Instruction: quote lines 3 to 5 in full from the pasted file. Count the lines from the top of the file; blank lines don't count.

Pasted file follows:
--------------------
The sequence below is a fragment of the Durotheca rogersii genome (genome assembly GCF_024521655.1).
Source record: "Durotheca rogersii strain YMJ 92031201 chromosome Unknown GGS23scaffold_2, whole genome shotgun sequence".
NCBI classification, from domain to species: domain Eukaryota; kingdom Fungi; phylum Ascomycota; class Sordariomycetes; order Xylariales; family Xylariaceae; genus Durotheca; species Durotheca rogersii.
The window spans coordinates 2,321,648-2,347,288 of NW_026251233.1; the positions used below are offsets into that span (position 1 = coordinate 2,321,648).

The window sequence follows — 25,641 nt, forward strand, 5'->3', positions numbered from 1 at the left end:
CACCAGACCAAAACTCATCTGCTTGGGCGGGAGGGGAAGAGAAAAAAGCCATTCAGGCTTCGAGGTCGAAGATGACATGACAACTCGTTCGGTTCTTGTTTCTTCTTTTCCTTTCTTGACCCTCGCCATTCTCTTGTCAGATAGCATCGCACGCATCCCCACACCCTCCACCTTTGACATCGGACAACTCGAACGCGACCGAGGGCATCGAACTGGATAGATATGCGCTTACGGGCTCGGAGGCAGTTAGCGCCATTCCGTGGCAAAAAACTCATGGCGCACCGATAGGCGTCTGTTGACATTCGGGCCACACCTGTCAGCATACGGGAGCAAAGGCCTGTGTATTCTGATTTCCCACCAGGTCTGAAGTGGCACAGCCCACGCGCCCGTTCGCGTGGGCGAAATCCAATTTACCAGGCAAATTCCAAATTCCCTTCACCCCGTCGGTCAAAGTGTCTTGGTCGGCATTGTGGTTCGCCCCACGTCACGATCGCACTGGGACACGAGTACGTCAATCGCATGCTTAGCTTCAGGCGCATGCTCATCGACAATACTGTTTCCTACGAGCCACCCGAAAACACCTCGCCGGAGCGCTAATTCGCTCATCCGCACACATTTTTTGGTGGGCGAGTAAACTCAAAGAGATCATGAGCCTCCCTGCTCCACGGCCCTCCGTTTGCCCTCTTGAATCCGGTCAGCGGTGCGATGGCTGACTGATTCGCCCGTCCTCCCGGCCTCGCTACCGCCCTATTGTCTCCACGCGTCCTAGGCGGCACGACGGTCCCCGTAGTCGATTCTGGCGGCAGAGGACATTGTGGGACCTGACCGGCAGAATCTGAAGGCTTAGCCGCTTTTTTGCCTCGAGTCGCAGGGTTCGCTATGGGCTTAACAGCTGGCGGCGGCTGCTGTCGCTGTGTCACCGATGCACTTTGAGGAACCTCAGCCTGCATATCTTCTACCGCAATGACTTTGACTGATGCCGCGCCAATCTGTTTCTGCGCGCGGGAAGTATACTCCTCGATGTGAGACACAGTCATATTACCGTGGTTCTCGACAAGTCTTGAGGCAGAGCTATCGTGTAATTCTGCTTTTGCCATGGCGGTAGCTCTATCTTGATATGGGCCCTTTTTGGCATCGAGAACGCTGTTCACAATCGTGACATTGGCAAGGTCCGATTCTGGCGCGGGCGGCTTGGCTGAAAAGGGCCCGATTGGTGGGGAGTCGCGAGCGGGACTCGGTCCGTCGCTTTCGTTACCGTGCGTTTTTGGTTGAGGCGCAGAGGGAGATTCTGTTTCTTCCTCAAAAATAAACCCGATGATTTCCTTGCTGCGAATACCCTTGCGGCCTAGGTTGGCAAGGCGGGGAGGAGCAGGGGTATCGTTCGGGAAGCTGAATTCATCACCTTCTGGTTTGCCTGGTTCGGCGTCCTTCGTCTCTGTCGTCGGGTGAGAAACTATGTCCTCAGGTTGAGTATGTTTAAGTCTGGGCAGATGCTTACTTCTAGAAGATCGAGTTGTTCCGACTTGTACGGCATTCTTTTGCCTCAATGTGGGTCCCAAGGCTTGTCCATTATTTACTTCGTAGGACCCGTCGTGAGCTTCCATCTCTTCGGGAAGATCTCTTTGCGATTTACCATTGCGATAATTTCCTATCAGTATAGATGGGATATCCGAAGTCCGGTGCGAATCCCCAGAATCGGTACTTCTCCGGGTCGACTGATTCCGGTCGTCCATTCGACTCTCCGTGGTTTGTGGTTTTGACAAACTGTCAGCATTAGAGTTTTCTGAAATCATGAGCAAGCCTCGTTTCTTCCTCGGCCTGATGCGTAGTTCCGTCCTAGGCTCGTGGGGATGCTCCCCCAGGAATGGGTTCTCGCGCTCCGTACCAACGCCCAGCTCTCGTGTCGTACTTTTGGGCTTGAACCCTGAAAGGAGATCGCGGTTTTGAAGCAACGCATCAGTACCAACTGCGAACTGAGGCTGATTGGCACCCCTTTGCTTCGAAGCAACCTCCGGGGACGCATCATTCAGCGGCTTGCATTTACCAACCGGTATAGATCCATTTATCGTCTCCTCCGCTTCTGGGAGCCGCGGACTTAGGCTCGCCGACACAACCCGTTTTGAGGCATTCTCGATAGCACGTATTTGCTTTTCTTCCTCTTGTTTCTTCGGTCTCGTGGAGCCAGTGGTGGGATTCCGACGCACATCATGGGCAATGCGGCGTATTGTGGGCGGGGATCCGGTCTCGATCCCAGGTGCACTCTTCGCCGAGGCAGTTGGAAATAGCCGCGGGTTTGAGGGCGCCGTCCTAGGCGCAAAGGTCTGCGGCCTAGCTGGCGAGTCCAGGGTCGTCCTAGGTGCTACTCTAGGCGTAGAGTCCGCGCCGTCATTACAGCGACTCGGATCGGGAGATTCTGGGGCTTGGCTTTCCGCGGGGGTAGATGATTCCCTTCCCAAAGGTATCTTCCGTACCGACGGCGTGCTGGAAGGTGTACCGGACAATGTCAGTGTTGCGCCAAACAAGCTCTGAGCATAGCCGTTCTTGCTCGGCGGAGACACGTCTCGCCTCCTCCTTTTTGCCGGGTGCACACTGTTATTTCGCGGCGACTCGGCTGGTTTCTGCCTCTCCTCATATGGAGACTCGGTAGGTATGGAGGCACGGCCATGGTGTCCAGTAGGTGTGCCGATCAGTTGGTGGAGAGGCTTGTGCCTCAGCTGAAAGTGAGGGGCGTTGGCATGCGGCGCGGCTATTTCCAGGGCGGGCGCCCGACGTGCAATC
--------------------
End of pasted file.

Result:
NCBI classification, from domain to species: domain Eukaryota; kingdom Fungi; phylum Ascomycota; class Sordariomycetes; order Xylariales; family Xylariaceae; genus Durotheca; species Durotheca rogersii.
The window spans coordinates 2,321,648-2,347,288 of NW_026251233.1; the positions used below are offsets into that span (position 1 = coordinate 2,321,648).

The window sequence follows — 25,641 nt, forward strand, 5'->3', positions numbered from 1 at the left end: